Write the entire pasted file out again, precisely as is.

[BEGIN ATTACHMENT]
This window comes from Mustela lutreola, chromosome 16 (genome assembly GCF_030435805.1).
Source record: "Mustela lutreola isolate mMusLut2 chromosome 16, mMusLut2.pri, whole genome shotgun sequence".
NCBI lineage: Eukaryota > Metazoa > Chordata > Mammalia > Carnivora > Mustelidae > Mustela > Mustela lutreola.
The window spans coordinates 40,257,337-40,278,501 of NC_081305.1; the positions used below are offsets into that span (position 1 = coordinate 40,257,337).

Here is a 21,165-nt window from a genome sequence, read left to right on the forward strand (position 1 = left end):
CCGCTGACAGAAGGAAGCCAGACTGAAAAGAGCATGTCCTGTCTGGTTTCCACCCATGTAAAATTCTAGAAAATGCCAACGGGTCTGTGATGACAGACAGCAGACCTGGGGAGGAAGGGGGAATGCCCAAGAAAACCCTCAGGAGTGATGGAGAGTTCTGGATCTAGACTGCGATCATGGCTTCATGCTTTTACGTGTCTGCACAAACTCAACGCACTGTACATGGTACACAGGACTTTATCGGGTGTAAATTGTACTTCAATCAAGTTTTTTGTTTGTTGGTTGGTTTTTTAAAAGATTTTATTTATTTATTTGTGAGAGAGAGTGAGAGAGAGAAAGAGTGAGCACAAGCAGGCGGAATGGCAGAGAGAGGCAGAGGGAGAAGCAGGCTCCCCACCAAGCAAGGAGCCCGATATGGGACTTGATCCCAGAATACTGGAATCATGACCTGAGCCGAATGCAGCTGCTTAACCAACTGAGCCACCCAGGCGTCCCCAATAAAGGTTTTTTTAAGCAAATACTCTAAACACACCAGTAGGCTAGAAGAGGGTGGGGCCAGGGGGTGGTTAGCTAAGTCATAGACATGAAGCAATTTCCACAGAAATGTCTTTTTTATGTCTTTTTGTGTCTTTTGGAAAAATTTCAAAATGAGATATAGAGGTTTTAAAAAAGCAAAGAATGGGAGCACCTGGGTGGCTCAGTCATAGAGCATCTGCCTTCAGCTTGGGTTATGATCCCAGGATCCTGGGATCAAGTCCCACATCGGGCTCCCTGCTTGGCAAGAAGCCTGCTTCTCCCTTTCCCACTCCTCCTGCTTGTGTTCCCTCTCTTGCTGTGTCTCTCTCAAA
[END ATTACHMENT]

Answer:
This window comes from Mustela lutreola, chromosome 16 (genome assembly GCF_030435805.1).
Source record: "Mustela lutreola isolate mMusLut2 chromosome 16, mMusLut2.pri, whole genome shotgun sequence".
NCBI lineage: Eukaryota > Metazoa > Chordata > Mammalia > Carnivora > Mustelidae > Mustela > Mustela lutreola.
The window spans coordinates 40,257,337-40,278,501 of NC_081305.1; the positions used below are offsets into that span (position 1 = coordinate 40,257,337).

Here is a 21,165-nt window from a genome sequence, read left to right on the forward strand (position 1 = left end):
CCGCTGACAGAAGGAAGCCAGACTGAAAAGAGCATGTCCTGTCTGGTTTCCACCCATGTAAAATTCTAGAAAATGCCAACGGGTCTGTGATGACAGACAGCAGACCTGGGGAGGAAGGGGGAATGCCCAAGAAAACCCTCAGGAGTGATGGAGAGTTCTGGATCTAGACTGCGATCATGGCTTCATGCTTTTACGTGTCTGCACAAACTCAACGCACTGTACATGGTACACAGGACTTTATCGGGTGTAAATTGTACTTCAATCAAGTTTTTTGTTTGTTGGTTGGTTTTTTAAAAGATTTTATTTATTTATTTGTGAGAGAGAGTGAGAGAGAGAAAGAGTGAGCACAAGCAGGCGGAATGGCAGAGAGAGGCAGAGGGAGAAGCAGGCTCCCCACCAAGCAAGGAGCCCGATATGGGACTTGATCCCAGAATACTGGAATCATGACCTGAGCCGAATGCAGCTGCTTAACCAACTGAGCCACCCAGGCGTCCCCAATAAAGGTTTTTTTAAGCAAATACTCTAAACACACCAGTAGGCTAGAAGAGGGTGGGGCCAGGGGGTGGTTAGCTAAGTCATAGACATGAAGCAATTTCCACAGAAATGTCTTTTTTATGTCTTTTTGTGTCTTTTGGAAAAATTTCAAAATGAGATATAGAGGTTTTAAAAAAGCAAAGAATGGGAGCACCTGGGTGGCTCAGTCATAGAGCATCTGCCTTCAGCTTGGGTTATGATCCCAGGATCCTGGGATCAAGTCCCACATCGGGCTCCCTGCTTGGCAAGAAGCCTGCTTCTCCCTTTCCCACTCCTCCTGCTTGTGTTCCCTCTCTTGCTGTGTCTCTCTCAAA